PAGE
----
“Those behind this move used the presidential transition as a tool to their advantage. By June 24, we had already read the tobacco lobby’s insidious tactics — transmit the bill at the 11th hour so that the outgoing president won’t be able to act on it, and the incoming president — busy with the turnover — will also not be able to stop its passage. Through devious tactics and what we assume as a moneyed move, the dangerous bill has lapsed into law, opening the floodgates that will surely endanger the health of generations of Filipino children,” Dongeto noted.

The CRN described the still unnumbered Republic Act (RA) a “toxic legislation masquerading as a trade regulation law,” as it essentially relaxes regulations on the sale, distribution, use and promotion of electronic nicotine delivery systems (ENDS) or e-cigarettes, and vaporized nicotine products (VNPs), giving the tobacco industry a free pass to reach even children.

“Despite the tobacco industry’s reasoning that the vape law will strengthen regulations to discourage minors from using cigarette alternatives, the new law essentially lowered the minimum age of access to e-cigarettes from age 21 to 18, setting aside the proposal of several health experts to maintain 21 years old, the existing age restriction based on RA 11467,” Dongeto said.

The restrictions on flavor descriptors for ENDS and VNPs set in the new law, according to the CRN, were only inserted to blur the fact that the legislation gives a free pass to producers to use addictive flavors that attract use among the younger generation, and even allows the online sale of e-cigarettes.

“We cannot lose hope. We urge the 19th Congress to get to work and scrap this newly passed law. Listen to the voice of reason. Remember that no less than the Department of Health and the Department of Education joined advocates in exposing the dangers of this law. We call on our legislators and our President to act in haste, while there is still time, and ensure that this toxic law will not be able to bare its fangs and harm generations of Filipino children and youth,” Dongeto said.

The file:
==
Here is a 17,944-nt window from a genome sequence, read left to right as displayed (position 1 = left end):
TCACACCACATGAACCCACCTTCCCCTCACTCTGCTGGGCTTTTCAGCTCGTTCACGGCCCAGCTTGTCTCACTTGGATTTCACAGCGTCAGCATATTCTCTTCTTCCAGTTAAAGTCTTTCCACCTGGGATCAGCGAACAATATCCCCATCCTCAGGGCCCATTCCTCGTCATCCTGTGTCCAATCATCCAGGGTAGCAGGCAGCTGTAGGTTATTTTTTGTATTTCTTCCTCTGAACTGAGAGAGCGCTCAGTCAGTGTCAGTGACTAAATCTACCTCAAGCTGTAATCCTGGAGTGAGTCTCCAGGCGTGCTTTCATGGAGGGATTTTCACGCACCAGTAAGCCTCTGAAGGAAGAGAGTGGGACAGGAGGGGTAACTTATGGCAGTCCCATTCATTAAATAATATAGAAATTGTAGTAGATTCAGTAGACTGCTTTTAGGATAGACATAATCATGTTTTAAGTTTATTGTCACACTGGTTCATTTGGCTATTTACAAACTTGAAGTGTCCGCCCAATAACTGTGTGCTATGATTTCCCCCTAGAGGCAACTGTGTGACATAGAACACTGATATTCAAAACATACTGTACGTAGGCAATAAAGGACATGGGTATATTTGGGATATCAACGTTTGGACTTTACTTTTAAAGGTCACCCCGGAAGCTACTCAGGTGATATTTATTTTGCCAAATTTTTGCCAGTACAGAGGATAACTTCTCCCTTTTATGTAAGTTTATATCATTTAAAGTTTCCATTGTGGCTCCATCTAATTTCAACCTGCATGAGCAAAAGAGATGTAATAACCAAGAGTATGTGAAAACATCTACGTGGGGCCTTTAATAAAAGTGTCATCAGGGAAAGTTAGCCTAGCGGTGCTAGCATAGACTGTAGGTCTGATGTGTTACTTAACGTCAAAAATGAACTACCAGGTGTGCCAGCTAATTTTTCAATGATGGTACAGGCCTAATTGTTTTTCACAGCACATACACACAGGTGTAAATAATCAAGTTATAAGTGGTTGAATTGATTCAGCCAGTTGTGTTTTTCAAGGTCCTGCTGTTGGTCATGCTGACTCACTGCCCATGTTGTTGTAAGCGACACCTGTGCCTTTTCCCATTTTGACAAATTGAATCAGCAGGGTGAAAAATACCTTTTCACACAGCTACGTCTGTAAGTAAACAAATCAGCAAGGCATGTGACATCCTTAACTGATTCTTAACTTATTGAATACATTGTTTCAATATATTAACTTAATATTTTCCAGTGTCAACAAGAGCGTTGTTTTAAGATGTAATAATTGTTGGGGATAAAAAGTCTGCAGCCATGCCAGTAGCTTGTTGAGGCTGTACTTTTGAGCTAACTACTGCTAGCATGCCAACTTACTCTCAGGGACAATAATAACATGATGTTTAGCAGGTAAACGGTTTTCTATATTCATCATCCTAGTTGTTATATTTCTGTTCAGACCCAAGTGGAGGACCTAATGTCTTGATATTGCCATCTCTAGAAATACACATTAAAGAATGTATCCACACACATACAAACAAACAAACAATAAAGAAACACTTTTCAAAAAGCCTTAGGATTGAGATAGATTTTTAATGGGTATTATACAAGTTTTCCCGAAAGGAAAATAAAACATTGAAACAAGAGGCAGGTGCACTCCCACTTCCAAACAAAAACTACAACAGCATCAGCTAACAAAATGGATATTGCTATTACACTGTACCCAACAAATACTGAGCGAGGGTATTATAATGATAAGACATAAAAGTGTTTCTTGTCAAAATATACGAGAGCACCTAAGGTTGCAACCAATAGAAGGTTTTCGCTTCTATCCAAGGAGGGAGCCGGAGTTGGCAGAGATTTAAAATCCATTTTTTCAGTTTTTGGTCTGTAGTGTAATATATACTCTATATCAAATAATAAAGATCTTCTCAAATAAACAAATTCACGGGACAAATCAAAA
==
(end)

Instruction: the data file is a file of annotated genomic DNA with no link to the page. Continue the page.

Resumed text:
The Sin Tax Coalition, a group of health advocates and civil society organizations that are strongly critical of the bill, also on Tuesday said the passage of the law meant that the tobacco industry’s interests have prevailed over public health and fake news won over science.

“We are dismayed that a few doctors and consumer groups have fallen prey to the tobacco industry’s misinformation,” the group added.

It said the vape bill will not end the smoking epidemic or will save the lives of millions of smokers, and instead, will increase vape usage among the youth and increase the use of alcohol and other addictive substances.

“It will not give smokers the chance to quit traditional cigarettes and shift to e-cigarette and vape products, as these alternative products have long been available,” the group added.

Public interest law group ImagineLaw described the passage of the measure as a “regrettable development” in the face of President Marcos’ commitment to “build back better.”

“The vape bill is anti-health and anti-youth…. It dismantles existing measures that protect our health and protect our youth from lifelong addiction,” ImagineLaw Executive Director Sophia San Luis said also on Tuesday.

San Luis added that the law is a deregulation measure that will lead to a vaping epidemic among young people and is against the overwhelming medical advice of medical associations and health experts.

She urged Marcos to ensure that the bill will be implemented with health measures in mind, not the commercial interests of those who pushed for its passage.

Both ImagineLaw and Sin Tax Coalition said they will work together to press for strict implementation of the regulatory measures on the sale and age restrictions of the vape bill and other tobacco policies.

WITH A REPORT FROM RED MENDOZA